Civil War Battlefields

Our nation's greatest trial came from within as diverging views came to arms over the preservation of the Union and the future of slavery.  Fields once littered with bodies are now preserved with memorials as lessons for today as we keep refining our national ideals.

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Civil War Sites & Highlights near Washington DC.... (click for more)
All of the Civil War Battlefields listed below are within a two hour drive of Washington DC.  Typically they can be visited as a day trip, or en route to another major city destination, and do not require an overnight stay.  Browse below to see which sites fit your itinerary.
Gettysburg, Pennsylvania: (half day to full day visit)
Gettysburg is the most visited Civil War Battlefield, not just by today’s tourists and history buffs, but by the veterans themselves, who recognized its significance as the turning point of the war, and while they were still living, came and placed their memorials where they fought, making it the most monumented battlefield on earth. On July 1, 2, & 3 of 1863, nearly 200,000 men clashed here, making it the bloodiest battle of the war and the high-water mark of the Southern fight to leave the Union.
The 2-hour driving tour on our own bus with a Licensed Battlefield Guide mixes on-bus and on-foot exploration and is a must for any visit. Also recommended is at least an hour in the new Visitor’s Center to see its multi-media film, cyclorama, museum, and gift shop. More time is needed still to visit the National Cemetery dedicated by Abraham Lincoln with his immortal Gettysburg Address. A stop in the town square permits opportunities for small town dining and access to some of the historic buildings and homes.
(Gettysburg is 1.5 hours from DC, 1.5 hours from Lancaster, PA / Amish Country, 4 hours from Philadelphia, 5-6 hours from NYC.)

Antietam, Maryland: (half day visit)

When the South made their first incursion into Northern territory, the two armies met at Antietam in a bloody all day battle on September 17, 1862, the single deadliest day of the entire Civil War. Considered a draw, the battle was a tactical victory for the North in that the South withdrew from their Northern invasion until their second attempt at Gettysburg. A visit can include a tour of the battlefield by bus and by foot, the Visitor’s Center, or a Ranger program.
(Antietam is in Sharpsburg, MD and is 1.5 hours from DC, 1 hour from Gettysburg, PA and 1 hour from Harper’s Ferry, WV)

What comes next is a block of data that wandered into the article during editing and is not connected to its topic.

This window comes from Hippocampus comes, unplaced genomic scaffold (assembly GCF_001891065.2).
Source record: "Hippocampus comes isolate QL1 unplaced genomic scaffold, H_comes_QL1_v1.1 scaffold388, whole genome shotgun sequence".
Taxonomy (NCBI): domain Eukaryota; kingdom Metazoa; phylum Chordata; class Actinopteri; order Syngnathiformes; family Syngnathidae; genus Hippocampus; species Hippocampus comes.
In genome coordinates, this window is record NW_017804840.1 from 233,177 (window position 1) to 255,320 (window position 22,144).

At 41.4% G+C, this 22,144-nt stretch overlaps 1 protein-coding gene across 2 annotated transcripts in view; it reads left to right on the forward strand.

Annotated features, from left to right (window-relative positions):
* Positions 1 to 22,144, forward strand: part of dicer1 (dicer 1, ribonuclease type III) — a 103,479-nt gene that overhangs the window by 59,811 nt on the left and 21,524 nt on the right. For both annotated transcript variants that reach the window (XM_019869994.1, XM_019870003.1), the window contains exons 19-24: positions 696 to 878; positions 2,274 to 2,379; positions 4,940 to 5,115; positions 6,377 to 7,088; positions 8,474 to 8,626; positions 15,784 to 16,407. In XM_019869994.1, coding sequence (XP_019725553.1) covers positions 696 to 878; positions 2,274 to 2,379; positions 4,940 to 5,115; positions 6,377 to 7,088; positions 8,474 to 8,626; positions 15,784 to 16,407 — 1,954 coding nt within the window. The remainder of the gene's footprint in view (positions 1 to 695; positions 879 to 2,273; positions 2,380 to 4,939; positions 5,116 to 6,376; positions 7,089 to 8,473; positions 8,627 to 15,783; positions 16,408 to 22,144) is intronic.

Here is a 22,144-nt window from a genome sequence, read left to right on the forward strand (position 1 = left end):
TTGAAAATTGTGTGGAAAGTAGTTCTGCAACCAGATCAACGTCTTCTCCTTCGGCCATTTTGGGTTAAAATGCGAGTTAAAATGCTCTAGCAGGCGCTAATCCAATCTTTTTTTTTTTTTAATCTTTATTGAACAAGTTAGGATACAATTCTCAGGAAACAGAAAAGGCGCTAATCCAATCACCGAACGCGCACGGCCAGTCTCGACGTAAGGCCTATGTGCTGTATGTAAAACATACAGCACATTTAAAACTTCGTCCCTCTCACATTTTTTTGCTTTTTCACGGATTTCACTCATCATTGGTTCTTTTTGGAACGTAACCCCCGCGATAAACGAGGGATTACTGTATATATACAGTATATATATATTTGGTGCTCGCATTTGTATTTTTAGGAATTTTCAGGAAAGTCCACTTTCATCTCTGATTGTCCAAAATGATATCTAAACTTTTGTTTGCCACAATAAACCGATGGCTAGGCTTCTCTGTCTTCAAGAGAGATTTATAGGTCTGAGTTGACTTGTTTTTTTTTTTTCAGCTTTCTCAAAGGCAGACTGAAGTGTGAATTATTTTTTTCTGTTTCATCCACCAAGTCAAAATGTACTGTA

Harpers Ferry, West Virginia: (half day visit) 

While the Civil War battles that transpired in and around Harpers Ferry were not as significant as the larger battles involving larger armies, the controversial events that happened there before the war greatly intensified the coming divisions. On October 16, 1859, the extreme abolitionist John Brown led a raid of the arsenal here in an attempt to spark an armed slave uprising. He was captured and hung, but the opposing characterization of him as madman or martyr exposed the resentment between the North and the South. But more than a Civil War site, Harpers Ferry is a confluence of nature, culture and history. Situated where the Potomac and Shenandoah Rivers meet in a mountainous setting, it has been a hub for travel, trade, and recreation for centuries. Many of its historic buildings have been preserved by the Park Service to maintain its historic appearance.
(Harper’s Ferry is 1.5 hours from DC, 1 hour from Antietam, 1.5 hours from Gettysburg)

Manassas, Virginia / Bull Run: (2 hour visit)

Just outside of DC, Manassas is the site of the first battle of the Civil War in July 1861. At the time, both sides expected a quick victory and settlement of the question of secession from the Union. But this was not the case. The battle was deadly and sloppy and decided little. In fact, the two sides would meet here again in August 1862 with the same outcome, a Southern victory and a prolonged war. There is a visitor’s center and paths to tour the battlefield and its monuments.
(Manassas is 1 hour outside of DC)

Fredericksburg, Virginia: (one hour visit)
Halfway between Washington DC and Richmond, the capitals of North and South, Fredericksburg was a logical place for confrontation during the Civil War, but little else was logical about the battle that took place there in December 1862. While the North had greatly superior numbers, their delays and miscalculations against strong positions over open fields resulted in repeated failed attacks. Southern General Lee upon witnessing the carnage from the fortified hills above said, “It is well war is such a terrible thing. Men should grow too fond of it.” Subsequent fighting at nearby Chancellorsville produced a similar result and another Southern victory. At both sites, monuments and footpaths reveal where the major action took place.
(Fredericksburg is directly on the route from DC to Williamsburg and can make for a great stop between the two if the trip is done during daylight hours)

Pamplin Park, Petersburg, Virginia (2 hour visit)

Pamplin Historical Park & National Museum of the Civil War Soldier is located on the actual battlefield of the Petersburg Campaign of 1865 just outside of Richmond, the Confederate Capital. As much an educational facility and museum as a battlefield, it contains demonstrators, re-enactors, exhibits, artifacts, and preserved homes to convey the life and times of the Civil War soldier on both sides.
(Pamplin Park two hours from DC and one hour from Williamsburg and can make for a great stop between the two if the trip is timed during daylight hours)

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